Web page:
Thursday, August 25, 2011

Safe Routes to School Grant includes Sioux Trail

Five (or so) years ago Dr. DeeDee Currier (Sioux Trail Principal at the time, now ISD 191 Board Member) and Denise Engberg (Media EA, Transportation EA and Technology EA) worked in partnership with the City of Burnsville to develop and apply for a Minnesota Department of Transportation Safe Routes to School Grant.  The initial grant application was a partnership between the City of Burnsville and ISD 191 to add a sidewalk along Highway 13 and install a path which connected the sidewalk and the school.  The City of Burnsville ended up allocating funds and completing the project two years ago with out funding assistance through the state of Minnesota.  Denise Engberg continued to submit the Sioux Trail portion of the grant proposal and worked with City of Burnsville staff, ISD 191 staff, contractors and other supporters to collect all of the required information for each application.  The feedback from MnDOT was positive, but the grant was never awarded - until now!

In a recent press release MnDOT announced 3.8 millions in grant awards and Sioux Trail is one of the sites receiving an award.   Sioux Trail was fortunate to have direct support from Jon Deutsch (ISD 191 Properties and Operation Director) as well as staff from Dakota County. The list of grant recipients, details about improvements at Sioux Trail and a story from KARE 11 are listed below.

There are many lessons here and this is an exciting opportunity for our students and families.

ST. PAUL, Minn. - The Minnesota Department of Transportation (Mn/DOT) announced Thursday the recipients of about $3.8 million in federal grants for projects to improve conditions for bicycling and walking to school.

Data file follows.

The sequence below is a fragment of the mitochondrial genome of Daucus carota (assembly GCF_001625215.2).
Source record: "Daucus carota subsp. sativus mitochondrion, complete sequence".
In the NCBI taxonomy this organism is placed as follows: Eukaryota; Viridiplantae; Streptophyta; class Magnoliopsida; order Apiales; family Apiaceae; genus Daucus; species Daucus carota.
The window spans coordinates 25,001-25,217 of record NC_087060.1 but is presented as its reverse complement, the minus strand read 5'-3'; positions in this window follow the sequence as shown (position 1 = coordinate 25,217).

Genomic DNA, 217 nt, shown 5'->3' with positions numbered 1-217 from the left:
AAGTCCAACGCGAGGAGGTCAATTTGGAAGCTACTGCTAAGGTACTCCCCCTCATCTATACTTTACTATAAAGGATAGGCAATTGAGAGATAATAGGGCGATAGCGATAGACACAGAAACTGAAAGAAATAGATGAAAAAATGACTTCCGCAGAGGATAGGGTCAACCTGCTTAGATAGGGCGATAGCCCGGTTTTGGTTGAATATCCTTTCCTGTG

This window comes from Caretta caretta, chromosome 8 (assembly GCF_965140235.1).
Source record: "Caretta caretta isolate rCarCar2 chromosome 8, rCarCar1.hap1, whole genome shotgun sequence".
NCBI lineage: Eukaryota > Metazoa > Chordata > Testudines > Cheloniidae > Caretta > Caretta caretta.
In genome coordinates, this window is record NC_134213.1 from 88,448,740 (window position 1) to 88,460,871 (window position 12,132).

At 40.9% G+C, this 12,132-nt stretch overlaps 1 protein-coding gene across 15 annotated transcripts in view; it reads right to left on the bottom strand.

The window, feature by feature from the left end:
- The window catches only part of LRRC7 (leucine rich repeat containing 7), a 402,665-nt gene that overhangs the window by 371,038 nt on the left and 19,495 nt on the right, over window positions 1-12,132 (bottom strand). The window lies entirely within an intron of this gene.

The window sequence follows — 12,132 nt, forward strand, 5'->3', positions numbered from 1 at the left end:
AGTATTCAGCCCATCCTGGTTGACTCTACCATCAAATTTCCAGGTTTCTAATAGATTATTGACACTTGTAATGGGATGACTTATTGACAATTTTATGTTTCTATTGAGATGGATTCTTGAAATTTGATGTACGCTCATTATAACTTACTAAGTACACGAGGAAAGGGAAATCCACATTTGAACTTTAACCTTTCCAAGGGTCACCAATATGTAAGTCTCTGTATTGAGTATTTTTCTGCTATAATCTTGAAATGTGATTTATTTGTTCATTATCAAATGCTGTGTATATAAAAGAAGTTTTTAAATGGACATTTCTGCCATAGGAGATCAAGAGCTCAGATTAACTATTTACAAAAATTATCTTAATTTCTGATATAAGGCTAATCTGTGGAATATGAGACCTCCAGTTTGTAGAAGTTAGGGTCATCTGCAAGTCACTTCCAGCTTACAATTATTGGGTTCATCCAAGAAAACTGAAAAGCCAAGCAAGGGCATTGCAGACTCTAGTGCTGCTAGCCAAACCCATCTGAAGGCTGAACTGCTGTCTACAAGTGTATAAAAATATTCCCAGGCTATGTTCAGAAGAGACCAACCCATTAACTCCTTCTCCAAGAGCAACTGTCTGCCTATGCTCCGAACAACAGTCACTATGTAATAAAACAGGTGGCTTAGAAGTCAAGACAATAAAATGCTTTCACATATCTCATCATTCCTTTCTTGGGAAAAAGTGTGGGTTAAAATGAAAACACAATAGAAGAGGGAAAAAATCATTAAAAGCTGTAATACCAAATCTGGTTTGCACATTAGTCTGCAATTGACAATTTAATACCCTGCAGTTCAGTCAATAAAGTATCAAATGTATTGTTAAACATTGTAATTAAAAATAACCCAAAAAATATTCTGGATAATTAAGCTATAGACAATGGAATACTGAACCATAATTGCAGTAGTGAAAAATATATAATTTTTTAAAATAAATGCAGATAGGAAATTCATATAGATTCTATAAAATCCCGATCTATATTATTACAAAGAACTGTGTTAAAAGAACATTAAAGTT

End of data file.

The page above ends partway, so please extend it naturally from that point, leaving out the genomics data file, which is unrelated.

The 16 grants come from the federally funded Safe Routes to School program.
"These projects will help make walking and biking to school easier for children and more acceptable to their parents," said MnDOT Commissioner Tom Sorel. "The grants will mean safety improvements in routes to school so students will be more inclined to walk to school. And walking to school is another way to increase exercise for healthier kids."
Of the 16 projects, 12 are in Greater Minnesota and the rest are in the Twin Cities metro. All of the grants will be used to improve or build trails and sidewalks for walking and biking.
MnDOT announced the availability of the grants in May and received 82 applications requesting $83 million in project money.
(Copyright 2011 by KARE. All Rights Reserved.)

The Sioux Trail award as listed from MnDOT:
Burnsville $107,100
Construct a trail from the Highway 13 multi-use trail to the school, build new concrete sidewalk around the bike racks and install in-street school crossing signs.

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